After starting the season with a slew of injuries, the Orlando Magic are nearing full strength for the first time in nearly a year. This past weekend saw the return of both Glen Davis and Tobias Harris to the line-up for the young Magic squad. Davis, who had been out since January with a broken foot that required two surgeries, played in both games of the team’s back-to-back against the Miami Heat and Phoenix Suns. Harris, who had been out since the preseason with a badly sprained ankle, played in only the second game against the Suns.
While their returns are important for the Magic, the team is still without second-year big man Kyle O’Quinn, who’s currently nursing a sprained ankle. When asked how his ankle was doing after the team’s loss to the Suns, O’Quinn said: “I can walk on it.” He later added it was getting better, but he and the team have no official timetable for his return to action.
What does this mean for the Magic though? How can Davis and Harris impact the team with their returns? How will O’Quinn fit in the picture once he’s back from his injury? Can coach Jacque Vaughn manage to balance the minutes for all of his players fairly?
Davis’ return gives the Magic one of their best players from last season. With Big Baby in the lineup, the Magic went 12-21 last season, compared to 8-41 without him. Davis finished last season with the best net rating of the team at -1.8, with the next closest player being J.J. Redick, whom the team moved at the trade deadline. The team’s defense struggled without Davis, finishing the season 25th in defensive rating, after hovering in the top 12 with Davis in the lineup.
On the court, Davis brings a level of physicality that the team might have missed early in the season. He works hard and is not afraid to dive for loose balls, as was evident in his return on Saturday night. Davis always seems to be in the right spot, whether it be offensively or defensively, and ready to work whenever his number is called.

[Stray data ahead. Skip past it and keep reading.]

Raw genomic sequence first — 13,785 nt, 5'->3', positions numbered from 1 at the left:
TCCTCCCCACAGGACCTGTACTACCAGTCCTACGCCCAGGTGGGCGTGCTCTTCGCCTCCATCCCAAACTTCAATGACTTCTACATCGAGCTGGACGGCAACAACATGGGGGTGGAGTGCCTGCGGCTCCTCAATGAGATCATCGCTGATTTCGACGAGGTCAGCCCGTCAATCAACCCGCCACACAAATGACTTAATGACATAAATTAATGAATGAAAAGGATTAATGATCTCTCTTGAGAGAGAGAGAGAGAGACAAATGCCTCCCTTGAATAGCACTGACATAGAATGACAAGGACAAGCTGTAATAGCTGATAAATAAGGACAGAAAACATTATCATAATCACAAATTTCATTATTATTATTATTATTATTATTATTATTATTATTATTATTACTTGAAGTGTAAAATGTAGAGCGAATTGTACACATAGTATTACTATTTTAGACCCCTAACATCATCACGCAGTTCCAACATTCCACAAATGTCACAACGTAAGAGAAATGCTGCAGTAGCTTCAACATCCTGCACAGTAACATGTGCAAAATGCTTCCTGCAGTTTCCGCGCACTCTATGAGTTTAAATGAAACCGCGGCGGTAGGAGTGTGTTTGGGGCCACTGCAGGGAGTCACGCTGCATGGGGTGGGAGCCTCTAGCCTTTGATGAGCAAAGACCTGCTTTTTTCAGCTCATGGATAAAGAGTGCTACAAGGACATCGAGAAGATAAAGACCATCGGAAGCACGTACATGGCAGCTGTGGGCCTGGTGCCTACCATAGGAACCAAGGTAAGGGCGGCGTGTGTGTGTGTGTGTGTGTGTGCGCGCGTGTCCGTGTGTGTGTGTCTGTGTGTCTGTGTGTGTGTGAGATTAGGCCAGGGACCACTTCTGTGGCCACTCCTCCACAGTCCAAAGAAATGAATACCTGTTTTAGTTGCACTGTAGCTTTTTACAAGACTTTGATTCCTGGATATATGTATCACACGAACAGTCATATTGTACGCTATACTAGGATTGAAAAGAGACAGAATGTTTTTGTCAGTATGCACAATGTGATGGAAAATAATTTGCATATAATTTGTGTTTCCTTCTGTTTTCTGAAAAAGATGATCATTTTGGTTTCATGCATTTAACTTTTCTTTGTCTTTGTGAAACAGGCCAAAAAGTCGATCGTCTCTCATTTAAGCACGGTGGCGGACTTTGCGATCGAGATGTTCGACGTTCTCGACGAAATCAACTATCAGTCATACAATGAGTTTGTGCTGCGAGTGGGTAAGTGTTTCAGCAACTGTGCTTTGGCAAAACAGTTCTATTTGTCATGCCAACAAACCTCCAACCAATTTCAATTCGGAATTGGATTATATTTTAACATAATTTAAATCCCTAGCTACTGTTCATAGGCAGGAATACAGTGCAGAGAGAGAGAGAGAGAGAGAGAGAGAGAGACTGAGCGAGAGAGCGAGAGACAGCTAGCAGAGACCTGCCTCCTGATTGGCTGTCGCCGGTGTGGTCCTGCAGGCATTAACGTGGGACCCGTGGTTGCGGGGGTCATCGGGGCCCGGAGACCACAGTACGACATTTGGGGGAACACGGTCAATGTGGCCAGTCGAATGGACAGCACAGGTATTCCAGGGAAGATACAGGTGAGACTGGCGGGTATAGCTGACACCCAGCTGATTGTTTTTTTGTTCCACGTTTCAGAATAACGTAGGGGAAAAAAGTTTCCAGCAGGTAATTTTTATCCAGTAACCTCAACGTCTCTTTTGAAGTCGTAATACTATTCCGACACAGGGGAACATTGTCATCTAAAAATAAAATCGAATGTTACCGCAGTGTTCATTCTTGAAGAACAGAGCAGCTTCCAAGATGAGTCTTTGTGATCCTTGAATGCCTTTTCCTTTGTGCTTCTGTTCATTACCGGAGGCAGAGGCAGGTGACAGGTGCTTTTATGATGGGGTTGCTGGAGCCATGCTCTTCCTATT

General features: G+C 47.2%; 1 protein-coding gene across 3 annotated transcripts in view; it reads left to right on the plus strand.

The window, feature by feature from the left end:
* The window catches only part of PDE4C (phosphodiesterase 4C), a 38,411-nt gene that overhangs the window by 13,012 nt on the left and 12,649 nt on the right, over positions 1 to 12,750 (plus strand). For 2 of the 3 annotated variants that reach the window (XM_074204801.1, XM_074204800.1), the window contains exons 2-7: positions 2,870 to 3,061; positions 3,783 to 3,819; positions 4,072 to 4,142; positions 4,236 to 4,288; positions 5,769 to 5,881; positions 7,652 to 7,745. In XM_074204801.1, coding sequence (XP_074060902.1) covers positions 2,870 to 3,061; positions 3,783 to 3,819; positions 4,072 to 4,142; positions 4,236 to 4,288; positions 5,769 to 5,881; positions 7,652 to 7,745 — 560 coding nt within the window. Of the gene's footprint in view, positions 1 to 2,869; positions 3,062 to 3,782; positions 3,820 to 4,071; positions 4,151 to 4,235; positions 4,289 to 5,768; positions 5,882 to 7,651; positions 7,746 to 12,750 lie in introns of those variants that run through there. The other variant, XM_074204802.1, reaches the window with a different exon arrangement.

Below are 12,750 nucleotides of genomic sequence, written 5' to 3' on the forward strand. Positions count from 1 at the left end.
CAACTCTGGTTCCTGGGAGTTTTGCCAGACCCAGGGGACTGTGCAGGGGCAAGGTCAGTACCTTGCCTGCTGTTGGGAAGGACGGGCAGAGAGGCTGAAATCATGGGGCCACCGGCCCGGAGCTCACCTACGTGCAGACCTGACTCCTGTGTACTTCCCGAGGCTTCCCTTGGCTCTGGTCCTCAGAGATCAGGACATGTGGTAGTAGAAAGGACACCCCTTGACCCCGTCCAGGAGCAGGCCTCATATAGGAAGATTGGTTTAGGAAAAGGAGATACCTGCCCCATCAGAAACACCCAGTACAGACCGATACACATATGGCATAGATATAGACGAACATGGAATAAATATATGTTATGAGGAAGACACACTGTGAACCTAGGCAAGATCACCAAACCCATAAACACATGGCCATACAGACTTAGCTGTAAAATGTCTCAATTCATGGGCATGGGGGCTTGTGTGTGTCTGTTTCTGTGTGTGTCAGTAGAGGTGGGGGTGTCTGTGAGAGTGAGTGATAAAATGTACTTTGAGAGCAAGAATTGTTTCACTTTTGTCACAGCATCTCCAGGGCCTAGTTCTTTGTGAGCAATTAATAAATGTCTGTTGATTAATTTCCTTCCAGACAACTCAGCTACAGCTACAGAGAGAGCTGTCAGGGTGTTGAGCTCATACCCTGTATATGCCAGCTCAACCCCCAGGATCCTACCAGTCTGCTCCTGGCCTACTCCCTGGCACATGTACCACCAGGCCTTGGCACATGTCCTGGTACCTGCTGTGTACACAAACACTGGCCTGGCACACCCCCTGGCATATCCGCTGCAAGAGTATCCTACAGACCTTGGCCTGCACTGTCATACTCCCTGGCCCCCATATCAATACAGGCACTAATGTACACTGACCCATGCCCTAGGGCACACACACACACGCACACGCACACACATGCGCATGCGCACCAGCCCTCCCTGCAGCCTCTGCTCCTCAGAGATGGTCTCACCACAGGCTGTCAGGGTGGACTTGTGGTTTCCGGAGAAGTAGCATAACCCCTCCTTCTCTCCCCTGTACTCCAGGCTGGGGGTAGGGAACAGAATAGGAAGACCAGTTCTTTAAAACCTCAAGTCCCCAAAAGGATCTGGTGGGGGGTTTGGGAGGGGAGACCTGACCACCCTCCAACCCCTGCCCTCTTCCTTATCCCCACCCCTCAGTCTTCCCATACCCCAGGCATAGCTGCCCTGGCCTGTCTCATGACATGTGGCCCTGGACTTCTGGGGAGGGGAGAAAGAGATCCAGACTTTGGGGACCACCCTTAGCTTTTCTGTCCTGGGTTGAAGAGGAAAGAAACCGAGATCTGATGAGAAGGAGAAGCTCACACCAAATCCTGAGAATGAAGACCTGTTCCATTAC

While Davis’ and Harris’ returns are important to the team, they also add more depth to an an already deep and clogged frontcourt. When O’Quinn returns, coach Vaughn will have his work cut out even more. With seven players – Nikola Vucevic, Davis, Harris, O’Quinn, Andrew Nicholson, Jason Maxiell and Solomon Jones – all fighting for minutes, someone (or some people) will be forced to take a reduced role. In the two games Davis has played, Maxiell and Jones played a combined three minutes. While match-ups could dictate who plays and who does not, the odds are pointing towards that duo to see their playing time decrease.
The return of Harris, one of the team’s best scoring options, is a welcome sight to the team, who currently sit in a tie for 18th in offensive rating at 99.5. After he arrived from the Milwaukee Bucks at the trade deadline last season, Harris averaged 17.3 points and 8.5 rebounds per game while shooting 45.3% form the field. Per basketball reference, Harris has a 105 offensive rating and one offensive win share in his time with the team last season.
Harris is versatile, which will allow him to play both the small forward and power forward positions throughout the season. Coach Vaughn had this to say regarding Harris’ position going forward: “I think you will see him at both positions. It could be on different nights, match-up-wise. We will see how our rhythm is once we get everyone completely healthy, we will have to find a balance of both units and it could mean him playing the three or four.”
Both players will play important roles on the team, but what will they be? How can Vaughn maximize the talent he has on the team, while keeping everyone happy?
Image courtesy of Mike RMTip21/Flickr